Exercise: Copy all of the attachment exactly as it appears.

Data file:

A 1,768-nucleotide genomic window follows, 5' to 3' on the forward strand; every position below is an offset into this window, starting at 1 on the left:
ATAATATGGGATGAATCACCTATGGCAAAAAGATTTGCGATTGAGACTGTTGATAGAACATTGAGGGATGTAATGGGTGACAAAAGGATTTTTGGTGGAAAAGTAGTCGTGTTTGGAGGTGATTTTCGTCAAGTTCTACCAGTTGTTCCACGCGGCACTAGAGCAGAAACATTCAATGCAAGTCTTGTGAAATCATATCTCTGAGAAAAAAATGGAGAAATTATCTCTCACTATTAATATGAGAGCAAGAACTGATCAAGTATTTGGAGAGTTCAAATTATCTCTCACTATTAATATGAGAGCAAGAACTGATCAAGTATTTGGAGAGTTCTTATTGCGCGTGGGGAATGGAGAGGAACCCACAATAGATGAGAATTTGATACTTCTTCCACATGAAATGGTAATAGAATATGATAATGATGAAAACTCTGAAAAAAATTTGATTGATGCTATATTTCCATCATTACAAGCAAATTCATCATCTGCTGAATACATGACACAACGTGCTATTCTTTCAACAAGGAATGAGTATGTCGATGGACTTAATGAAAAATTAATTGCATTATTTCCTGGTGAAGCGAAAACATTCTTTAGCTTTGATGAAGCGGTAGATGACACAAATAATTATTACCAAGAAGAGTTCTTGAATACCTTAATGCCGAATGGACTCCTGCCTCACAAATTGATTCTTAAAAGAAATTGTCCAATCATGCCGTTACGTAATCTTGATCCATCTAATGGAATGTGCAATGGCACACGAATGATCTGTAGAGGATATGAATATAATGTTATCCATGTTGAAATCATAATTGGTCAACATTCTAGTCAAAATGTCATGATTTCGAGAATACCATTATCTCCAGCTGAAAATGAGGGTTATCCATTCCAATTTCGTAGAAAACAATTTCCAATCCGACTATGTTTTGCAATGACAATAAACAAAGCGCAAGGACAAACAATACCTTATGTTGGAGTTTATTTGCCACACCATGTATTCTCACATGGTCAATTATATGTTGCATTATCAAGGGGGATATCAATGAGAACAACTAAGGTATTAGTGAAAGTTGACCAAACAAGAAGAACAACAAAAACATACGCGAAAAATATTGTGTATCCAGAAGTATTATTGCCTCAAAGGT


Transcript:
A 1,768-nucleotide genomic window follows, 5' to 3' on the forward strand; every position below is an offset into this window, starting at 1 on the left:
ATAATATGGGATGAATCACCTATGGCAAAAAGATTTGCGATTGAGACTGTTGATAGAACATTGAGGGATGTAATGGGTGACAAAAGGATTTTTGGTGGAAAAGTAGTCGTGTTTGGAGGTGATTTTCGTCAAGTTCTACCAGTTGTTCCACGCGGCACTAGAGCAGAAACATTCAATGCAAGTCTTGTGAAATCATATCTCTGAGAAAAAAATGGAGAAATTATCTCTCACTATTAATATGAGAGCAAGAACTGATCAAGTATTTGGAGAGTTCAAATTATCTCTCACTATTAATATGAGAGCAAGAACTGATCAAGTATTTGGAGAGTTCTTATTGCGCGTGGGGAATGGAGAGGAACCCACAATAGATGAGAATTTGATACTTCTTCCACATGAAATGGTAATAGAATATGATAATGATGAAAACTCTGAAAAAAATTTGATTGATGCTATATTTCCATCATTACAAGCAAATTCATCATCTGCTGAATACATGACACAACGTGCTATTCTTTCAACAAGGAATGAGTATGTCGATGGACTTAATGAAAAATTAATTGCATTATTTCCTGGTGAAGCGAAAACATTCTTTAGCTTTGATGAAGCGGTAGATGACACAAATAATTATTACCAAGAAGAGTTCTTGAATACCTTAATGCCGAATGGACTCCTGCCTCACAAATTGATTCTTAAAAGAAATTGTCCAATCATGCCGTTACGTAATCTTGATCCATCTAATGGAATGTGCAATGGCACACGAATGATCTGTAGAGGATATGAATATAATGTTATCCATGTTGAAATCATAATTGGTCAACATTCTAGTCAAAATGTCATGATTTCGAGAATACCATTATCTCCAGCTGAAAATGAGGGTTATCCATTCCAATTTCGTAGAAAACAATTTCCAATCCGACTATGTTTTGCAATGACAATAAACAAAGCGCAAGGACAAACAATACCTTATGTTGGAGTTTATTTGCCACACCATGTATTCTCACATGGTCAATTATATGTTGCATTATCAAGGGGGATATCAATGAGAACAACTAAGGTATTAGTGAAAGTTGACCAAACAAGAAGAACAACAAAAACATACGCGAAAAATATTGTGTATCCAGAAGTATTATTGCCTCAAAGGT